No Living Being Would Have Escaped

by davidbunch - Date: 2010-07-27 - Word Count: 485 Share This!

Certain parts of the world are notoriously afflicted with earthquakes and others are almost entirely free from them. In the eastern hemisphere there is a broad earthquake belt that stretches from the Azores, in an easterly to southeasterly direction, through the Mediterranean region, the Persian Gulf, Northern India, Burma and the East Indies; another which embraces Japan and the other islands east of the Asiatic continent; and a third extending from the Caspian Sea across Turkestan into the heart of Asia. Elsewhere in Europe and Asia earthquakes are of occasional occurrence, but over the greaterr part of Africa and Australia they are very rare. Italy and Japan are the countries that have suffered the greatest number of destructive shocks. In the western hemisphere the majority of quakes occur along the Pacific coast of North and South America, but there is another quaky belt encircling the Caribbean Sea. Earthquake expert Dr. T.A. Jaggar has made an interesting analysis of the relative quakiness-or, as it is called in scientific language, the "seismicity."

This analysis leads to the remarkable result that eighty per cent of the inhabited area of the globe is decidedly quaky, belonging to the upper three grades of seismicity. A large part of the United States is comparatively stable, but, says the seismologist, "the district from Washington to Philadelphia (east slope of the Alleghanies) is No. 7, and comfortless emerge the relentless figures that show New York and New England to be in the same category, No. 8, with southern and central California, Cook's Inlet in Alaska and parts of New Zealand and Mexico." The supposed immunity of certain regions from earthquake visitations often proves illusory.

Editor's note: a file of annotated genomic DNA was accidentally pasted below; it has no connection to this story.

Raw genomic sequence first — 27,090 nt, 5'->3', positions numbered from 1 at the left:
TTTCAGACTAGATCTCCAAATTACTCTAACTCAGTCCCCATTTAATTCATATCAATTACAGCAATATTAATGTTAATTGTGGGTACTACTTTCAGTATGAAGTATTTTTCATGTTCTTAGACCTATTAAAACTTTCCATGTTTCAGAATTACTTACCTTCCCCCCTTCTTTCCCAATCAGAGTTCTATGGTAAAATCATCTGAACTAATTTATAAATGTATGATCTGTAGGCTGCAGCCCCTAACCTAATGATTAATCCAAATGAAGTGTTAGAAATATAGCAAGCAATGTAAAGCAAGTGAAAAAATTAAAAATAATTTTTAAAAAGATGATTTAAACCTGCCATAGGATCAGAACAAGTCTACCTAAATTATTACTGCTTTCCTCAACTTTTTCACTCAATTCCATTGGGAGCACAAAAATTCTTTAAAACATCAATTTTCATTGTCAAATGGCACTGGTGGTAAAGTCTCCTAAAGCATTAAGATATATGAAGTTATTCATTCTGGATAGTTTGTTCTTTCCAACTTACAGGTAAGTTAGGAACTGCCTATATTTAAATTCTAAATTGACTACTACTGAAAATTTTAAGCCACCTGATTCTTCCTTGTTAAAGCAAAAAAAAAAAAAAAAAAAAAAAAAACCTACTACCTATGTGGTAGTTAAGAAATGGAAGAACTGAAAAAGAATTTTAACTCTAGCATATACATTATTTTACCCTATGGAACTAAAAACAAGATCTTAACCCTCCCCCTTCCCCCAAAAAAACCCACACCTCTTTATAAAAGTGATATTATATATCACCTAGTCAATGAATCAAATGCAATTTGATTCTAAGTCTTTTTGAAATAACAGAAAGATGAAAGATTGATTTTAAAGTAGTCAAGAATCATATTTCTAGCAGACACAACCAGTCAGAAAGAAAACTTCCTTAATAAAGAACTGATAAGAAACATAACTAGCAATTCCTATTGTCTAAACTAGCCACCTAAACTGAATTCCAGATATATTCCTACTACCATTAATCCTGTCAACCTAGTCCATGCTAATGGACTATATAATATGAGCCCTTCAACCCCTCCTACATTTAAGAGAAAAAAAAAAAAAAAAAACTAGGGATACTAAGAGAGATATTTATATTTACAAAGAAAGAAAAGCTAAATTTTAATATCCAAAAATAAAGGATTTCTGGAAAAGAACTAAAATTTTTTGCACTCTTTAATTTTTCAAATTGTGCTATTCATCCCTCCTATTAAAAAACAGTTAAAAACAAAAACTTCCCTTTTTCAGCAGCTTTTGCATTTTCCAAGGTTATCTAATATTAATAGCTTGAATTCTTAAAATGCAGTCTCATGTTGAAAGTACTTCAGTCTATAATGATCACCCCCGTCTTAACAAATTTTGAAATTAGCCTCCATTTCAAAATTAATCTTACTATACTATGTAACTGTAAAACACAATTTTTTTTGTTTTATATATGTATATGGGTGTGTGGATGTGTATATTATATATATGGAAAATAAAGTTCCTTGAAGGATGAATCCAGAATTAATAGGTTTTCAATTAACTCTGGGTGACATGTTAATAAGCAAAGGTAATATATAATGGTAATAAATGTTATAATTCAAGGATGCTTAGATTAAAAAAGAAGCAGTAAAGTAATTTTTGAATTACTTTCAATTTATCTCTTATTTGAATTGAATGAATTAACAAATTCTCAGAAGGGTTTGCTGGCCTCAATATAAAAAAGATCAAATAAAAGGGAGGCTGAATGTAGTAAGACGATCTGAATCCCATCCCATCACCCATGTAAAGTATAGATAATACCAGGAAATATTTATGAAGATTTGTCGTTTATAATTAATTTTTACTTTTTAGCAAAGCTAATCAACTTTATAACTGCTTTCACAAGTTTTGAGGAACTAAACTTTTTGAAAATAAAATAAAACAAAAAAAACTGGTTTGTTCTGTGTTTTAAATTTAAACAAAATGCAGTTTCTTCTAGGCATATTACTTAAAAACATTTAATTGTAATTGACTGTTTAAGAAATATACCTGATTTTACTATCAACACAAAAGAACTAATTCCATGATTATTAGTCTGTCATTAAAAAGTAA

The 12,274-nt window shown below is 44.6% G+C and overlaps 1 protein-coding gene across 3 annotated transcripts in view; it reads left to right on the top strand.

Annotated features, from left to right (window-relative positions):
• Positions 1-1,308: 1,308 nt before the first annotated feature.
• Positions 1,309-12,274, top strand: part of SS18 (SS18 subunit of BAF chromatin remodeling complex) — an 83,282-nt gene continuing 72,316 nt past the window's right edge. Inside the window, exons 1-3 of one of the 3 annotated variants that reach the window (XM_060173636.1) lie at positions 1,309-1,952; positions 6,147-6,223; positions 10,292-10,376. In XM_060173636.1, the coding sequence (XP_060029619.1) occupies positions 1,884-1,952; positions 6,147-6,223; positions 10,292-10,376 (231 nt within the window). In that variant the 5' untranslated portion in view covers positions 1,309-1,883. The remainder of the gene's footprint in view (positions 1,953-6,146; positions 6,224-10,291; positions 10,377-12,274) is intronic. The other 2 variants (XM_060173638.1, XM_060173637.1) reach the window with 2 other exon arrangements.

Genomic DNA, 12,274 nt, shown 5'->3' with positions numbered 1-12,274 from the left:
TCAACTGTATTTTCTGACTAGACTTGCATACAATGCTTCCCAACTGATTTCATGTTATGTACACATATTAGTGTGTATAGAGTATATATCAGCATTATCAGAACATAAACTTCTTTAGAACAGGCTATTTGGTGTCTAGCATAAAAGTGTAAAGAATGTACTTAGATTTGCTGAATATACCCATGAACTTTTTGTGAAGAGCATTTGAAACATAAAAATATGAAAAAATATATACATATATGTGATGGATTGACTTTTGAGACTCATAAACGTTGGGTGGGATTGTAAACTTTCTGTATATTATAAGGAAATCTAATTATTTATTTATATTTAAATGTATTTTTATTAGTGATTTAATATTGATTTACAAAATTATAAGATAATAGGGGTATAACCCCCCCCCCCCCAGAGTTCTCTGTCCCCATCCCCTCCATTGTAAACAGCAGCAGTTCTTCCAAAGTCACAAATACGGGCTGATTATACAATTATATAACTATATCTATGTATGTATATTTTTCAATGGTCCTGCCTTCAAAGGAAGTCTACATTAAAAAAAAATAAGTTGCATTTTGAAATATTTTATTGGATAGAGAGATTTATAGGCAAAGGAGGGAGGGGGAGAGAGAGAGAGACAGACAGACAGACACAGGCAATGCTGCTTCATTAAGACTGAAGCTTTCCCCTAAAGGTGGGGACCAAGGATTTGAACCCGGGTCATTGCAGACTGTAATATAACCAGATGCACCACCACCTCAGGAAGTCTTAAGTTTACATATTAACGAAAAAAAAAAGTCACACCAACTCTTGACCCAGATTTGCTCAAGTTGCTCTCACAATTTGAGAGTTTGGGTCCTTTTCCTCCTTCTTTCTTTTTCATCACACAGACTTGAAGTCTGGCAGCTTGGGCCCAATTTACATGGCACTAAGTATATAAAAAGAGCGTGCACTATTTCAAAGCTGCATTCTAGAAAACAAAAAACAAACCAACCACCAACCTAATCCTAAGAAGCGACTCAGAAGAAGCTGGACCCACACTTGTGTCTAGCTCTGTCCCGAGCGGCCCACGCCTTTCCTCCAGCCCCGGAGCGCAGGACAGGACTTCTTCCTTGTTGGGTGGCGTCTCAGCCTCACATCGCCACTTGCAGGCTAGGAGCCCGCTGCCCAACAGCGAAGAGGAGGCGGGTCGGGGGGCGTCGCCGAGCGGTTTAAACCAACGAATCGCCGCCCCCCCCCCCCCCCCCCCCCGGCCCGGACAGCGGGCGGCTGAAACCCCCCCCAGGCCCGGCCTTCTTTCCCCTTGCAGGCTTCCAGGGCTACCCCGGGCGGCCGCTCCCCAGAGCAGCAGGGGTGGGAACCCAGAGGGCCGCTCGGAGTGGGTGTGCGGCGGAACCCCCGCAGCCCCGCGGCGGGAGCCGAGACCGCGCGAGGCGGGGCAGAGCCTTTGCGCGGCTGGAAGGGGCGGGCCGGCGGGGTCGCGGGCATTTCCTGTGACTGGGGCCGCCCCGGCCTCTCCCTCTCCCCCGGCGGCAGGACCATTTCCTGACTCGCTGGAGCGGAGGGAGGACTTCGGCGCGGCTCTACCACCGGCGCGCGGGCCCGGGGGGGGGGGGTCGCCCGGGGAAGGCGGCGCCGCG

In an address before the Franklin Institute the Director of the Coast and Geodetic Institute said: "About 6pm. on June 28, 1925, the Olympian, a fast train of the Chicago, Milwaukee and St. Paul Railroad Company, was proceeding with 350 passengers through Montana. Not a passenger gave thought to any danger and even the most timid had no fear beyond a train wreck. East of Lombard, at a small station called Deer Park, the track followed a narrow canyon. At one place it was so narrow that a short tunnel was found necessary. Adjacent to the tunnel there was a high cliff overhanging the railroad. It was apparently of solid rock and to all indications quite safe. Not even a seismologist anticipated an earthquake in this region. I have been informed that the Dominion Observatory experts at Ottawa could scarcely believe that their instruments were not deceiving them when they' located the earthquake in Montana. Sixty-eight seconds after the train passed through, the tunnel a large part of the cliff came down with a great roar, filling the end of the tunnel, deeply burying the track, and closing the canyon. Occurring a few seconds earlier, it would have buried the train from sight and no living being would have escaped."

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